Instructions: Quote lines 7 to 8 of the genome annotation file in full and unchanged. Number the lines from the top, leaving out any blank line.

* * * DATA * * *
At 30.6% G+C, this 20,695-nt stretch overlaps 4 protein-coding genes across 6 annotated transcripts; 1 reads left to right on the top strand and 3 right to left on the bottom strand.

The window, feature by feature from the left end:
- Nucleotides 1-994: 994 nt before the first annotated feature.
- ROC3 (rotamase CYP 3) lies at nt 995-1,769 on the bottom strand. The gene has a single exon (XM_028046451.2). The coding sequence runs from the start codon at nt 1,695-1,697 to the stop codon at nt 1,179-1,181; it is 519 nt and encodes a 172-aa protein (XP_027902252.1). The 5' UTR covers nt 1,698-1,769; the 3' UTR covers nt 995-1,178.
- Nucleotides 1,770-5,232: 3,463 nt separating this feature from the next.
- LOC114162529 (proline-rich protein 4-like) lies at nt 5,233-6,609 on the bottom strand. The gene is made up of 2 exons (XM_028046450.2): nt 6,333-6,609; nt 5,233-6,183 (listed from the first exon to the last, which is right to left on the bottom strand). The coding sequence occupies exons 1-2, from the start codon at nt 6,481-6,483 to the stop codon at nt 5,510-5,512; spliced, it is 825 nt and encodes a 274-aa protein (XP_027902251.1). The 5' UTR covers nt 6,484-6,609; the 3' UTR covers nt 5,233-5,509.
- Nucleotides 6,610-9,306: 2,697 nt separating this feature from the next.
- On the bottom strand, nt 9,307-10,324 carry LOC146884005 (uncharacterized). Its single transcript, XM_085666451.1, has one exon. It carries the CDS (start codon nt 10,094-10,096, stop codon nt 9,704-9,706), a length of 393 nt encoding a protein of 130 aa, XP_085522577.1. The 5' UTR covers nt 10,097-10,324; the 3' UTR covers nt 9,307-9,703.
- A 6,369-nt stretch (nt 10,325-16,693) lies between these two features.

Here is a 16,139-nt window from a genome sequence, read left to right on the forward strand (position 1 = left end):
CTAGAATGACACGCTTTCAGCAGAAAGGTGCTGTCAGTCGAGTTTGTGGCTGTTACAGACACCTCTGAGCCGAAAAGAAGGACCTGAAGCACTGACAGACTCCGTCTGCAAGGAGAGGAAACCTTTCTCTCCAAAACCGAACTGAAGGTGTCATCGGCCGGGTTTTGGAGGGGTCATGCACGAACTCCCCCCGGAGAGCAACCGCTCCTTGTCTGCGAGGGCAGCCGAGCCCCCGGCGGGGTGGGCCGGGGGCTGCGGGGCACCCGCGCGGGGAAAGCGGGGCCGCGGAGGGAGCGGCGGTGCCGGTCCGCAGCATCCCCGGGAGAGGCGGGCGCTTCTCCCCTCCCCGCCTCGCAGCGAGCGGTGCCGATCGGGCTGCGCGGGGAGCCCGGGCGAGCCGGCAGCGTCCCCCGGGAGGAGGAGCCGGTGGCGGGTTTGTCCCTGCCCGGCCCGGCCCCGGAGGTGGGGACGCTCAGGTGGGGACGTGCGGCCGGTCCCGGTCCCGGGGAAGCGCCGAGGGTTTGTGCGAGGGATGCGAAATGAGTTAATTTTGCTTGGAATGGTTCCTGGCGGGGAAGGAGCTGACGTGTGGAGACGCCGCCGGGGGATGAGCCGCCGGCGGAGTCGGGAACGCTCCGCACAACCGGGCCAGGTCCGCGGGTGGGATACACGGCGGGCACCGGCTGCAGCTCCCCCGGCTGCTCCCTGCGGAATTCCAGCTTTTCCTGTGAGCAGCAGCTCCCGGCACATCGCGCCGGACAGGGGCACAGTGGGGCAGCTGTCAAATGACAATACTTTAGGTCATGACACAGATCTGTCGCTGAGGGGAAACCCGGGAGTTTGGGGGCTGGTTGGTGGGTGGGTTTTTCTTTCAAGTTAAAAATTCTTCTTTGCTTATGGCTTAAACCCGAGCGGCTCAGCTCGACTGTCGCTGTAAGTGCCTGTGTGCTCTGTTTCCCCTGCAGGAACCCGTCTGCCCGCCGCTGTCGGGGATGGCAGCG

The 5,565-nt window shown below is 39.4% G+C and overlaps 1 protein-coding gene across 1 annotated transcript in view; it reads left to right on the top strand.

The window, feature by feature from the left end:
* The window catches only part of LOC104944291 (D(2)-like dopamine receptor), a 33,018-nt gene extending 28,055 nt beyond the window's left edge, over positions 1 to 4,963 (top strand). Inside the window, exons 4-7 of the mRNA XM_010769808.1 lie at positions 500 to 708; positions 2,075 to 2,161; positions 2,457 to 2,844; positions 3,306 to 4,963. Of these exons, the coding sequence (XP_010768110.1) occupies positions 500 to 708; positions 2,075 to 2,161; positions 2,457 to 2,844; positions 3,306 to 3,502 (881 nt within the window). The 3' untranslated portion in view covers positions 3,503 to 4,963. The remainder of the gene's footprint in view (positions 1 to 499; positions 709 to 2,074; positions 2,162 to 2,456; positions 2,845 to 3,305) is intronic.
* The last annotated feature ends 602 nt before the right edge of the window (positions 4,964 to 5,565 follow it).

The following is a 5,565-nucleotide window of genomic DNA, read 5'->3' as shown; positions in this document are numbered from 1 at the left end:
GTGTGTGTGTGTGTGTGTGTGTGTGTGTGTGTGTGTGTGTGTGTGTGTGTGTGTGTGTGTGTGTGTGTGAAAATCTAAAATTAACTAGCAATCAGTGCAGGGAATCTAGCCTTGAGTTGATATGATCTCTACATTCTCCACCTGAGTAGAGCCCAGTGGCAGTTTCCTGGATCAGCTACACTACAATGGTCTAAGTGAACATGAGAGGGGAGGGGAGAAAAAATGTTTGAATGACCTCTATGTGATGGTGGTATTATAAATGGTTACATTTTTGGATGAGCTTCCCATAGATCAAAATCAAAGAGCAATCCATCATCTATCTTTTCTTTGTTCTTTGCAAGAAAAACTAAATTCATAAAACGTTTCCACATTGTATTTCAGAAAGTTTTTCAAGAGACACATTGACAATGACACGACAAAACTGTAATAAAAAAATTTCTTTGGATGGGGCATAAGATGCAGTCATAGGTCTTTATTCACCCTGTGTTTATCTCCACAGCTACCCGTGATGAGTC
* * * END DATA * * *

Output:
- Nucleotides 6,610-9,306: 2,697 nt separating this feature from the next.
- On the bottom strand, nt 9,307-10,324 carry LOC146884005 (uncharacterized). Its single transcript, XM_085666451.1, has one exon. It carries the CDS (start codon nt 10,094-10,096, stop codon nt 9,704-9,706), a length of 393 nt encoding a protein of 130 aa, XP_085522577.1. The 5' UTR covers nt 10,097-10,324; the 3' UTR covers nt 9,307-9,703.